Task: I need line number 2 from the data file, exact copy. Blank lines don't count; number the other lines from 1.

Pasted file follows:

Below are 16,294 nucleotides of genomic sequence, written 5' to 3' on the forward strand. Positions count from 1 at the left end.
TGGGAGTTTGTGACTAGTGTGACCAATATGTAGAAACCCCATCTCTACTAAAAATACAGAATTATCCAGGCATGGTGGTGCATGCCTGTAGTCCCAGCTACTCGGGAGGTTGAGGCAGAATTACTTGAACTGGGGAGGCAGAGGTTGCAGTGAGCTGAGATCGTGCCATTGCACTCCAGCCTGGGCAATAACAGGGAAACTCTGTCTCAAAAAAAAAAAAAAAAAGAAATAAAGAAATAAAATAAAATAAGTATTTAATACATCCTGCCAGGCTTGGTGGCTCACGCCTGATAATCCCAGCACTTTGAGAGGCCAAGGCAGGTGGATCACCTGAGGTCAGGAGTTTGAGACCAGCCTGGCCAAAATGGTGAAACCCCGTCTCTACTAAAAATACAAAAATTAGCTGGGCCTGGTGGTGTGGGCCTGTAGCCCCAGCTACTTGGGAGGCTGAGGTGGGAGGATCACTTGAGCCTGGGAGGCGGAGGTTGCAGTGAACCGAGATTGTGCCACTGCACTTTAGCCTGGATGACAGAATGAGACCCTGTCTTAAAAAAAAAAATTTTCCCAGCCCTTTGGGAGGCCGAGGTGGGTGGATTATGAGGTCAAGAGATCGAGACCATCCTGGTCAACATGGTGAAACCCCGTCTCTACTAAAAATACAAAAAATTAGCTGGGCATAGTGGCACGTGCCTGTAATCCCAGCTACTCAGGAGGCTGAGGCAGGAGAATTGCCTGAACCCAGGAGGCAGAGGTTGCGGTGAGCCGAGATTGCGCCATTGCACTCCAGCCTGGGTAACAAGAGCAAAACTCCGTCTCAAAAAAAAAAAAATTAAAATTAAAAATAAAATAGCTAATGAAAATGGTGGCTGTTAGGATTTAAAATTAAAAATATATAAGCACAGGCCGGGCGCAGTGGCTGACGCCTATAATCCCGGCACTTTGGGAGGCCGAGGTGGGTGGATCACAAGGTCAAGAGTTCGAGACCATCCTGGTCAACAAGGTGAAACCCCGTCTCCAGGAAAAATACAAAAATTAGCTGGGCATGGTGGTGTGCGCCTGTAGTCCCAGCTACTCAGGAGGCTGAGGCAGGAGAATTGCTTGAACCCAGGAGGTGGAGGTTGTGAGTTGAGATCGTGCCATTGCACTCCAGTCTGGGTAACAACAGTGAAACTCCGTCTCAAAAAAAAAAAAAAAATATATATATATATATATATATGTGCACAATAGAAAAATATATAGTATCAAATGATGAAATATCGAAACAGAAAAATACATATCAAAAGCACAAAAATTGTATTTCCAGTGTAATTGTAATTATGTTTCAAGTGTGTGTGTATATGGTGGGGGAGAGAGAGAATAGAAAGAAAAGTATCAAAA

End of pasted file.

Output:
TGGGAGTTTGTGACTAGTGTGACCAATATGTAGAAACCCCATCTCTACTAAAAATACAGAATTATCCAGGCATGGTGGTGCATGCCTGTAGTCCCAGCTACTCGGGAGGTTGAGGCAGAATTACTTGAACTGGGGAGGCAGAGGTTGCAGTGAGCTGAGATCGTGCCATTGCACTCCAGCCTGGGCAATAACAGGGAAACTCTGTCTCAAAAAAAAAAAAAAAAAGAAATAAAGAAATAAAATAAAATAAGTATTTAATACATCCTGCCAGGCTTGGTGGCTCACGCCTGATAATCCCAGCACTTTGAGAGGCCAAGGCAGGTGGATCACCTGAGGTCAGGAGTTTGAGACCAGCCTGGCCAAAATGGTGAAACCCCGTCTCTACTAAAAATACAAAAATTAGCTGGGCCTGGTGGTGTGGGCCTGTAGCCCCAGCTACTTGGGAGGCTGAGGTGGGAGGATCACTTGAGCCTGGGAGGCGGAGGTTGCAGTGAACCGAGATTGTGCCACTGCACTTTAGCCTGGATGACAGAATGAGACCCTGTCTTAAAAAAAAAAATTTTCCCAGCCCTTTGGGAGGCCGAGGTGGGTGGATTATGAGGTCAAGAGATCGAGACCATCCTGGTCAACATGGTGAAACCCCGTCTCTACTAAAAATACAAAAAATTAGCTGGGCATAGTGGCACGTGCCTGTAATCCCAGCTACTCAGGAGGCTGAGGCAGGAGAATTGCCTGAACCCAGGAGGCAGAGGTTGCGGTGAGCCGAGATTGCGCCATTGCACTCCAGCCTGGGTAACAAGAGCAAAACTCCGTCTCAAAAAAAAAAAAATTAAAATTAAAAATAAAATAGCTAATGAAAATGGTGGCTGTTAGGATTTAAAATTAAAAATATATAAGCACAGGCCGGGCGCAGTGGCTGACGCCTATAATCCCGGCACTTTGGGAGGCCGAGGTGGGTGGATCACAAGGTCAAGAGTTCGAGACCATCCTGGTCAACAAGGTGAAACCCCGTCTCCAGGAAAAATACAAAAATTAGCTGGGCATGGTGGTGTGCGCCTGTAGTCCCAGCTACTCAGGAGGCTGAGGCAGGAGAATTGCTTGAACCCAGGAGGTGGAGGTTGTGAGTTGAGATCGTGCCATTGCACTCCAGTCTGGGTAACAACAGTGAAACTCCGTCTCAAAAAAAAAAAAAAAATATATATATATATATATATATGTGCACAATAGAAAAATATATAGTATCAAATGATGAAATATCGAAACAGAAAAATACATATCAAAAGCACAAAAATTGTATTTCCAGTGTAATTGTAATTATGTTTCAAGTGTGTGTGTATATGGTGGGGGAGAGAGAGAATAGAAAGAAAAGTATCAAAA